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Advanced Micro Devices, the world’s second largest maker of x86 chips, will not be able to sell its latest desktop AMD Phenom central processing units (CPUs) for $1000 a piece for several months from now, but next quarter it hopes to be able to target higher price-points than today with AMD Phenom models 9700 and 9900.

“AMD intends to offer the following new processors in Q1 of 2008:  a processor model 9900 (2.60GHz) priced below $350 and a Phenom processor model 9700 (2.40GHz) priced below $300,” a spokesperson for AMD said, referring to prices for large customers in 1000-unit quantities.

The recently unveiled quad-core AMD Phenom 9000-series processors are made using 65nm process technology and are initially available at 2.20GHz (model 9500) and 2.30GHz (model 9600). The new chips have thermal design power (TDP) of 95W, a not so low value. AMD Phenom processors 9600 (2.3GHz) and 9500 (2.2GHz) are now available for orders by AMD customers for $283 and $251 respectively in 1000-unit pricing.

Presently, $283 per chip is the highest price that AMD currently asks for a desktop microprocessor. The company also offers dual-core AMD Athlon 64 X2 6400+ Black Edition processor clocked at 3.20GHz for $220 in business quantities as well as dual-core AMD Athlon 64 FX-74 (3.0GHz) chips for 2P platforms for $599 a pair; but the FX-series chips are hardly popular nowadays.

AMD badly needs to be able to increase pricing of its microprocessors as well as improve its profit margins these days. The company lost $1.6 billion in its fiscal year and currently has debts that equal $5.3 billion. Moreover, after the chipmaker acquired graphics and multimedia chip developer ATI Technologies, it lost inconceivable share of its revenues and profits, which now also pulls the whole company down.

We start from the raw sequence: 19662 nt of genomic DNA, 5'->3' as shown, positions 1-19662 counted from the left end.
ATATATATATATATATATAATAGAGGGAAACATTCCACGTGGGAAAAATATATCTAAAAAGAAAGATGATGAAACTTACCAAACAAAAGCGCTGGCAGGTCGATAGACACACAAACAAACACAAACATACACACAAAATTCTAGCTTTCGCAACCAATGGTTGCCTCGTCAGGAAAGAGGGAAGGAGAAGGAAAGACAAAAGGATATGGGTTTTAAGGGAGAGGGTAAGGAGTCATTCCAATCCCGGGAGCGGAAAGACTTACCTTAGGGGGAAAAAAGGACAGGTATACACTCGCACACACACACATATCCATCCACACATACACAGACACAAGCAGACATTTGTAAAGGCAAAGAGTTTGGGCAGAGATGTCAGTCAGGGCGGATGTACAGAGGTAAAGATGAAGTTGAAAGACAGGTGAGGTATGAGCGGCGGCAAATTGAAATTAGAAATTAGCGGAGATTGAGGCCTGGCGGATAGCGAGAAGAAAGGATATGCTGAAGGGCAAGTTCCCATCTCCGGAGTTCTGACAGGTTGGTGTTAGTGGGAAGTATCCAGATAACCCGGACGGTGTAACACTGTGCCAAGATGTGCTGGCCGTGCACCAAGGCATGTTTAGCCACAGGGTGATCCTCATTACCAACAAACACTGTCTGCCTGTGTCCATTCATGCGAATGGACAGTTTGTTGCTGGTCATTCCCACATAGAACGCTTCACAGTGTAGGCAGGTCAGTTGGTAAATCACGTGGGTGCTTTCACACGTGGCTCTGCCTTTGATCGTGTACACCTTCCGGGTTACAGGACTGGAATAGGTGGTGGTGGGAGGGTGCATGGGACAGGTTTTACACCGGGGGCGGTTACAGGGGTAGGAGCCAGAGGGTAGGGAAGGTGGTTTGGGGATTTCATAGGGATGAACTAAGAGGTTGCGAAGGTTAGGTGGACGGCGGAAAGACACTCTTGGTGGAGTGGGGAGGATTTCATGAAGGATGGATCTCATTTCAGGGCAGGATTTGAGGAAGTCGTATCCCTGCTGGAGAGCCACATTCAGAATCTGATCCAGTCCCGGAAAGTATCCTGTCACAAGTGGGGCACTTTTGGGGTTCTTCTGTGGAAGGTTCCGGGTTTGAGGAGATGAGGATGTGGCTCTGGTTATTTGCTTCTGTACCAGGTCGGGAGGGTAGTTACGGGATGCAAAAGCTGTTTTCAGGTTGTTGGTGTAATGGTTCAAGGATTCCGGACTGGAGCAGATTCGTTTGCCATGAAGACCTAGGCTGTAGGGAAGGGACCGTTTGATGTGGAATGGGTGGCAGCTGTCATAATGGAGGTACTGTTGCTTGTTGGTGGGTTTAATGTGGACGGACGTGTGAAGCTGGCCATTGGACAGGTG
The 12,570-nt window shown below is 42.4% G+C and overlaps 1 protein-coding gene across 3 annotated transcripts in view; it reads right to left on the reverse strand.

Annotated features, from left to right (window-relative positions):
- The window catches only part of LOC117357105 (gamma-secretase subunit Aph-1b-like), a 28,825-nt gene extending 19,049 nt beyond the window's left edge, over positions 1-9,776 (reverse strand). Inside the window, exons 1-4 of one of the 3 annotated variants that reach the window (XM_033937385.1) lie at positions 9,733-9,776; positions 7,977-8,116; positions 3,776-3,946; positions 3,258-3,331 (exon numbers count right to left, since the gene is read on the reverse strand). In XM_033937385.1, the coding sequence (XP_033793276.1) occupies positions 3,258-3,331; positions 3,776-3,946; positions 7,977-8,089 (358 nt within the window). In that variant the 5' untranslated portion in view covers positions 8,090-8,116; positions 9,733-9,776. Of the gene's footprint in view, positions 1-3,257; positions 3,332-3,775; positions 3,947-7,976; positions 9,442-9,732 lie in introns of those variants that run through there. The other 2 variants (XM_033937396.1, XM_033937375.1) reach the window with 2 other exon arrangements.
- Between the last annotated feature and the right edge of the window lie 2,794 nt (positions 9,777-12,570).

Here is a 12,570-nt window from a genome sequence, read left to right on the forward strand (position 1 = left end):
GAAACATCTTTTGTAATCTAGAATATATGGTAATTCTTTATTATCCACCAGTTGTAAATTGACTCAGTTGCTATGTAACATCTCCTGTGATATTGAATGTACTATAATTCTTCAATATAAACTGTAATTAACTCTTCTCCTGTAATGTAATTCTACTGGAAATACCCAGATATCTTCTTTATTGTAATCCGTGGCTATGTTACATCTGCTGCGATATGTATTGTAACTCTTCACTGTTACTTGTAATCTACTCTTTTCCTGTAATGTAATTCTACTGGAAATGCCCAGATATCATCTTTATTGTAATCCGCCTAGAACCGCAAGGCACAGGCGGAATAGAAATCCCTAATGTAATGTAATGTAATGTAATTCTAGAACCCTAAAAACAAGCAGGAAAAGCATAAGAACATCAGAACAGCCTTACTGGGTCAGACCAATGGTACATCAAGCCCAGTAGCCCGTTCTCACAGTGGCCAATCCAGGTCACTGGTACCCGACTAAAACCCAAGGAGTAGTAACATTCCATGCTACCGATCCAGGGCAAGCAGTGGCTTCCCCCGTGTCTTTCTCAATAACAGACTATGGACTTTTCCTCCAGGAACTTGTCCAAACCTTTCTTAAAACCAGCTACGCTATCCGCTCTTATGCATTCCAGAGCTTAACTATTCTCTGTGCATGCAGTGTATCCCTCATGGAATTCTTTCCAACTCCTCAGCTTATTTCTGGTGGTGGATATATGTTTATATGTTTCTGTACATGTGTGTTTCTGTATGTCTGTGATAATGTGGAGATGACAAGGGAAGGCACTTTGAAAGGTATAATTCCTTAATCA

Provided that the numbers of the new Phenom chips with higher frequencies are sufficient and the products are introduced on time, the introduction of the AMD Phenom 9900 processor in Q1 2008 will help Advanced Micro Devices to boost its revenues substantially, as the chip has all chances to become popular among certain groups of end-users.

Intel Corp. currently sells its Intel Core 2 Quad Q6700 (2.66GHz) chip for $530 and if AMD’s Phenom 9900 (2.60GHz) shows higher performance amid lower price, then the new CPU will be successful on the market. But if Intel drops the price of the model Q6700 tangibly, AMD’s model 9900 will have to show its potential, or reduce the price.


Comments currently: 13
Discussion started: 11/29/07 08:07:30 PM
Latest comment: 03/27/08 05:47:18 PM
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Intel can afford to cut more prices since their chips will be cheaper to manufacture at 45nm...

AMD can just settle for the low-end segment and other scraps and crumbs from Intel...
0 0 [Posted by:  | Date: 11/29/07 08:07:30 PM]
- collapse thread

What chips? the all entire line is made of 65nm processors.

The very rare/few ones manufactured at 45nm cost $$$$$$$$$

0 0 [Posted by:  | Date: 12/01/07 09:59:27 AM]

AMD has some big customers that it treats well so that alone will help it survive. It also provides a better upgrade path as you don't need to buy a new motherboard every time they introduce a new processor. Intel's next high end CPU will not run on X38 motherboards which are barely even poping up in stores!!. The fact that they are making AM2+ and AM3 Processors backwards compatible with AM2 motherboards is one of the reasons I'm staying with AMD for now and ordering a socket AM2+ motherboard.

Still AMD needs to make better use of ATI, which will be too little too late if they wait any longer, in order to at least get some revenue from their graphics solutions until they stop bleeding money from their CPU buisness. Selling off and shutting down one of their Fabs while they still had high demand was a very stupid decision and they really can't afford to make any more of those.
0 0 [Posted by:  | Date: 11/30/07 11:00:42 AM]
- collapse thread

The upgrade path is just cheap talk IMO.... Sure you can stick with the AM2+ board, but will you want to? The next processors will work on the old boards but who knows how many badly needed features you'll give up staying on the old board.

Generally when I want a new process I WANT a new mobo too, for all the new features that come out each year.
There is a serious risk that staying on a mobo from today, might badly bottleneck (or something to that sort) the processor of next year....

Don't buy into the upgrade hype AMD is pushing hard!
0 0 [Posted by:  | Date: 11/30/07 11:53:35 AM]


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